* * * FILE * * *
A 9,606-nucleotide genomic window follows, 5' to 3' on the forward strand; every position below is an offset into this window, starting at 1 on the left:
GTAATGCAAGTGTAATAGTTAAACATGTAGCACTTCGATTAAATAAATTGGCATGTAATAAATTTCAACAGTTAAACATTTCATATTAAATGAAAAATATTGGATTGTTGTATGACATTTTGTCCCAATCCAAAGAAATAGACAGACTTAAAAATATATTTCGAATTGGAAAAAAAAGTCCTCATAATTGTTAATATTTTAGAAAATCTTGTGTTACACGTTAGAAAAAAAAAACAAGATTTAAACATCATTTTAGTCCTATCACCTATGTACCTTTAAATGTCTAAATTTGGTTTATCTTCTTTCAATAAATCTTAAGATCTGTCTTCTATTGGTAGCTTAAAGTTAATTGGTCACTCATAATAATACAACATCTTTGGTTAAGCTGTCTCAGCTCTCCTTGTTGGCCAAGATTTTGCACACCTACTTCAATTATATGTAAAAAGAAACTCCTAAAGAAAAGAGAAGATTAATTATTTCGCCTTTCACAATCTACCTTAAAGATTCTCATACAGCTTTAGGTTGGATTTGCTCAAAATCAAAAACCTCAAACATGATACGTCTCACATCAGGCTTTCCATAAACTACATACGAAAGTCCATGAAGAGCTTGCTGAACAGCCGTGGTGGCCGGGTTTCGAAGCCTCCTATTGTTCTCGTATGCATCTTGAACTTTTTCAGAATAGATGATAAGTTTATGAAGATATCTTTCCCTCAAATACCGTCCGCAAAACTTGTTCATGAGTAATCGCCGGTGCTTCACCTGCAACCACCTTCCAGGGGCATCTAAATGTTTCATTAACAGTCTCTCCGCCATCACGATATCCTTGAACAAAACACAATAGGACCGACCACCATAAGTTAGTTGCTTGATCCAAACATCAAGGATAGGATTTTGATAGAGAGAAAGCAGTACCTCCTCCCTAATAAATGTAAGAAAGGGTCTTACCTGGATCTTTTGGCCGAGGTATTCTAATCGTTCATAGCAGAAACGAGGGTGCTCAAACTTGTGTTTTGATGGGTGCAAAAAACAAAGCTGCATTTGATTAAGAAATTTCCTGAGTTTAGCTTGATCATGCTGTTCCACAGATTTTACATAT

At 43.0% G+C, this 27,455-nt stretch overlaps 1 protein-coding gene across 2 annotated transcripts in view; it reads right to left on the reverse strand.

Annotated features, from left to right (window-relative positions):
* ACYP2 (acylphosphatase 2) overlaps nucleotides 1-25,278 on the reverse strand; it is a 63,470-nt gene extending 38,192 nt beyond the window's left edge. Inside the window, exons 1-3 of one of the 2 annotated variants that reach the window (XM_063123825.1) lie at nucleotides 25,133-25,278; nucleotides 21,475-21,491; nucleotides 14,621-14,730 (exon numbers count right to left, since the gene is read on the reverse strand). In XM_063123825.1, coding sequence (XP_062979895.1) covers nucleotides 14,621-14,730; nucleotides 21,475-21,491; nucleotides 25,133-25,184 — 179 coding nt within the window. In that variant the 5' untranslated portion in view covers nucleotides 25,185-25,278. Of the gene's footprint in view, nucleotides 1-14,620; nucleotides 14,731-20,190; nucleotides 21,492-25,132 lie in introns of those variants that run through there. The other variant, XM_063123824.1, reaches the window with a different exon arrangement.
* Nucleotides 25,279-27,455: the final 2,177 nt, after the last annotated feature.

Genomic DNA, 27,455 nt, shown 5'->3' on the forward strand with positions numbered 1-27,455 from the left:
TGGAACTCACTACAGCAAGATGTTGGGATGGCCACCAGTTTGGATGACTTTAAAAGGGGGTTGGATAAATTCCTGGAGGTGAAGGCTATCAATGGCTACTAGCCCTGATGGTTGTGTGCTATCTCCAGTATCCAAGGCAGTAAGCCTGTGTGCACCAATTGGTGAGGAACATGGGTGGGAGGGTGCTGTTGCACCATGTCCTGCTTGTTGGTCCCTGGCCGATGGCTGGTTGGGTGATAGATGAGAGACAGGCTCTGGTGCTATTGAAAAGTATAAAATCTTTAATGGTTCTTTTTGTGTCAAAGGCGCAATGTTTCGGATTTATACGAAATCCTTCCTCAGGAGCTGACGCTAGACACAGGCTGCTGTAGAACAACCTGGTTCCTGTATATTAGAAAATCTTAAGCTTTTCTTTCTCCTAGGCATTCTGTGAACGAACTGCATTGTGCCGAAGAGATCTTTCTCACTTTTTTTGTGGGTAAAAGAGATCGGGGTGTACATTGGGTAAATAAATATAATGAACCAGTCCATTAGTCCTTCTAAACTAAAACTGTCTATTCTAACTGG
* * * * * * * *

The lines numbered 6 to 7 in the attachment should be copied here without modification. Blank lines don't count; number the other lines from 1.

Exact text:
* Nucleotides 25,279-27,455: the final 2,177 nt, after the last annotated feature.

Genomic DNA, 27,455 nt, shown 5'->3' on the forward strand with positions numbered 1-27,455 from the left: